Andy Samberg and Cristin Milioti combine for one of the funniest movies at Sundance in Palm Springs, a high-concept comedy that lives up to its premise.
In the midst of family dramas, character studies, and horror flicks, director Max Barbakow’s Palm Springs stood like a lighthouse, a beacon of comedy that felt more necessary than extraneous at the 2020 Sundance Film Festival. Other comedies existed at the festival, of course, including Downhill, Save Yourselves! and The Nowhere Inn. Barbakow’s film though, starring Andy Samberg and Cristin Milioti, towered over these other comedies, giving audiences huge laughs and coming away with the biggest acquisition in Sundance history, by a whole 69 cents.
Produced by The Lonely Island, Palm Springs is one of the more high-concept romantic comedies in the past few years, following Nyles (Samberg) and Sarah (Milioti) as they try to escape a time loop on the day of Sarah’s sister’s wedding. They live the same few hours over and over again, heightening the Groundhog Day exploration of how we would react to being stuck at a point in our lives. The two begin spending their days together, committing crimes, throwing each other birthday parties, and never actually going to the wedding. They grow together over the next 90 minutes, with Samberg becoming less aloof and more charming, and Milioti only increasing her likability.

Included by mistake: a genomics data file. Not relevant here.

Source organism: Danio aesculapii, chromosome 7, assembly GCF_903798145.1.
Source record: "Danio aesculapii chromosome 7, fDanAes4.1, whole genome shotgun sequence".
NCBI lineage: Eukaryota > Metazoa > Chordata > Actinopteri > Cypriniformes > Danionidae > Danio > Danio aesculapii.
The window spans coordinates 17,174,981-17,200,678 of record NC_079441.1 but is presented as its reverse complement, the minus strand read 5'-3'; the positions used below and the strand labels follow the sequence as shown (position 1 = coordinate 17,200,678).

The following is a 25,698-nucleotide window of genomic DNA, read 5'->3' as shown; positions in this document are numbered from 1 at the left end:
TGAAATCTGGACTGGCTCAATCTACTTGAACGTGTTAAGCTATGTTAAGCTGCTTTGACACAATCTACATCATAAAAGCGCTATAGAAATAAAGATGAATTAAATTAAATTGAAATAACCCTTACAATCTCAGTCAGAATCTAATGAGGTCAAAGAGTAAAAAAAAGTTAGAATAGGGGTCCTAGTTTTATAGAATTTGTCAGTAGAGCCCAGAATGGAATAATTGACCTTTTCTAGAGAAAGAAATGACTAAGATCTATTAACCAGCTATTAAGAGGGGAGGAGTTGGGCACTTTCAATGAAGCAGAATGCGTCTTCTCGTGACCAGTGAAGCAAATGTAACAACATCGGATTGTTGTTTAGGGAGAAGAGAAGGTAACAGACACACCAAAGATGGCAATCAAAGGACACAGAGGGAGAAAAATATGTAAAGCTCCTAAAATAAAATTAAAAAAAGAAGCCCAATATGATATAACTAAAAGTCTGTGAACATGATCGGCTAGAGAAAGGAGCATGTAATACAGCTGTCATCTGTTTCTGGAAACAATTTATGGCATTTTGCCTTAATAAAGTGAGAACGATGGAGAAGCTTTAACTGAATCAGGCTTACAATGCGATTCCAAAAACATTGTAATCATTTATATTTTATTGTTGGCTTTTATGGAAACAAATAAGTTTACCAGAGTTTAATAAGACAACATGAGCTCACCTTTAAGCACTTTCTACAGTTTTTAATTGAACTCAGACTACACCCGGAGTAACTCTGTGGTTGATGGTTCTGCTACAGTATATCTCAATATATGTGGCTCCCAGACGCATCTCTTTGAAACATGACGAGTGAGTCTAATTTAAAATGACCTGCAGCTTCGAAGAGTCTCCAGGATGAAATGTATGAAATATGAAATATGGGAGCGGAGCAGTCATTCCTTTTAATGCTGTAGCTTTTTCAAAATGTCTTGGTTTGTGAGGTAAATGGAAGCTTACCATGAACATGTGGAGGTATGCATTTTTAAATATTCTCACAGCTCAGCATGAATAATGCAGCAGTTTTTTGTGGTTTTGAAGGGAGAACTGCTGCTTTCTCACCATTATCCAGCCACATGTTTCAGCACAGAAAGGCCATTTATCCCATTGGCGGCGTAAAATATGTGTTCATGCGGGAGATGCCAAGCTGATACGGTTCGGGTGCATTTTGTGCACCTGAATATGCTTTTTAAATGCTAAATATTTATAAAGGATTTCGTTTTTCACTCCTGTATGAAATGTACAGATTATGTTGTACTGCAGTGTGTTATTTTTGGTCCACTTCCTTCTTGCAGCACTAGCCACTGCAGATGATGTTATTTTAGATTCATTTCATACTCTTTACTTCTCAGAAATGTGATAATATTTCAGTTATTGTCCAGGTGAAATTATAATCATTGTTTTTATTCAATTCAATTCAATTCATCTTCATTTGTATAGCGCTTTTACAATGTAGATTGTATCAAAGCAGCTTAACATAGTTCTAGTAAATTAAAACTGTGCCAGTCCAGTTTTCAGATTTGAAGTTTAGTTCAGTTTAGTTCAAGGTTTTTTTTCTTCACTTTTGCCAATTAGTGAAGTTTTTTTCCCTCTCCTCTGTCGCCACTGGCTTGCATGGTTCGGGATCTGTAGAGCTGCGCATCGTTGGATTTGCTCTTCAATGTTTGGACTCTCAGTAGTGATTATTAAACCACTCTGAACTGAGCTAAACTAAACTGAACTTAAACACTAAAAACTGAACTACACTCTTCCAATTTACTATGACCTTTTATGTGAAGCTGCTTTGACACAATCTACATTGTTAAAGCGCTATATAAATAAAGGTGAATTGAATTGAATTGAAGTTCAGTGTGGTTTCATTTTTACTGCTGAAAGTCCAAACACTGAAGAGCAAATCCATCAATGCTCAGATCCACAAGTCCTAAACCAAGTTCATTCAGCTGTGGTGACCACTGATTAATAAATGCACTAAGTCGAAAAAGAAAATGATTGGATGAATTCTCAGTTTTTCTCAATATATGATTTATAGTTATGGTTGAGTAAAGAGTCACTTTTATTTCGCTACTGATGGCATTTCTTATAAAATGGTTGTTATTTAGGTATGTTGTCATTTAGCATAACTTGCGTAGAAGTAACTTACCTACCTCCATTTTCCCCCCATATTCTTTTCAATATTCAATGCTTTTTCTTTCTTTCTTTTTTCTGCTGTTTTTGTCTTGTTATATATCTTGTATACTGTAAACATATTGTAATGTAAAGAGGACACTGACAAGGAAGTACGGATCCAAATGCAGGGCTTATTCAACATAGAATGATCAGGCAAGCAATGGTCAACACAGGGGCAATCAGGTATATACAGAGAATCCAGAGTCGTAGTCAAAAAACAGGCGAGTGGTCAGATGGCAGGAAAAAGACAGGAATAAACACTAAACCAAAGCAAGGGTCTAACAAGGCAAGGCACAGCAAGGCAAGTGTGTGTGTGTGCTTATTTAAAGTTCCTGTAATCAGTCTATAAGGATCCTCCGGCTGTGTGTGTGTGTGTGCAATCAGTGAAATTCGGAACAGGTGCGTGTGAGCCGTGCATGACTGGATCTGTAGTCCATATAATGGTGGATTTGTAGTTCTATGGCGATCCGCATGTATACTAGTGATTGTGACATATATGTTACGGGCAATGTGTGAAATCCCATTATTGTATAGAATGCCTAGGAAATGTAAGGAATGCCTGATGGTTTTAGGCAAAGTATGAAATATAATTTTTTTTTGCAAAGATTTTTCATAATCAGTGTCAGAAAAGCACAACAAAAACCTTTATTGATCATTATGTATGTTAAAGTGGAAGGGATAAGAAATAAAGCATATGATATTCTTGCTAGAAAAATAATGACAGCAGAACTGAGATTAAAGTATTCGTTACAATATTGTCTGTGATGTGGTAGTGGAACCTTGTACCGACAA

Samberg and Milioti have clear chemistry that chugs the film along, making you content just to hang out with these people. You’re having fun with them nearly the entire time, constantly rooting for them to be together and for them to escape this everlasting day. J.K. Simmons pops up as Roy, a military man caught up in the time loop due to some bad decisions with Nyles. Simmons stays hilarious throughout, as the supporting cast members simply support the two leads. Many will go see Palm Springs because of Samberg’s popularity, and for those people, this will only reaffirm his charm while showing off a bit more of his acting chops.
Barbakow’s film has something for everyone, even opting for smart and clever humor instead of gags and slapstick comedy. Andy Siara’s script deserves major recognition and praise, as he found a way to completely reinvent an old wheel, freshening up a story most audience members have seen before. Siara and Barbakow combine for their first dramatic features, and if this is any indication of their careers, we should strap in for lots of laughs over the next decade.
Palm Springs doesn’t waste scenes or time in its narrative. It is constantly moving, never letting up, and even the quieter scenes keep the story’s forward momentum. The setup does most of the work, and you never feel too lost or confused. It’s an easy, enjoyable movie to watch. If the Sundance crowds are any gauge, Palm Springs should make boatloads of money, and its now-distributors Neon and Hulu will be glad they paid the hefty price for an Andy Samberg comedy.
Palm Springs will surprise you with its wit and smarts, while Samberg will continue to grow his already massive fanbase. A comedy star looks to be born in Cristin Milioti and the cast’s chemistry remains on full display as you watch the film. Barbakow and Siara have made a film that’s hard to hate, and sometimes, that’s all you need to be successful for a comedy or romantic drama. Thankfully, Palm Springs is much more than that. It’s hard to hate, but more essentially, it’s easy to love.
This review was filed from Sundance 2020. Check out all of our coverage from the festival.
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Based in Brooklyn, NY, Michael is a regular critic for Ready Steady Cut and also writes for Cinema Sentries, The Film Experience and Film Inquiry.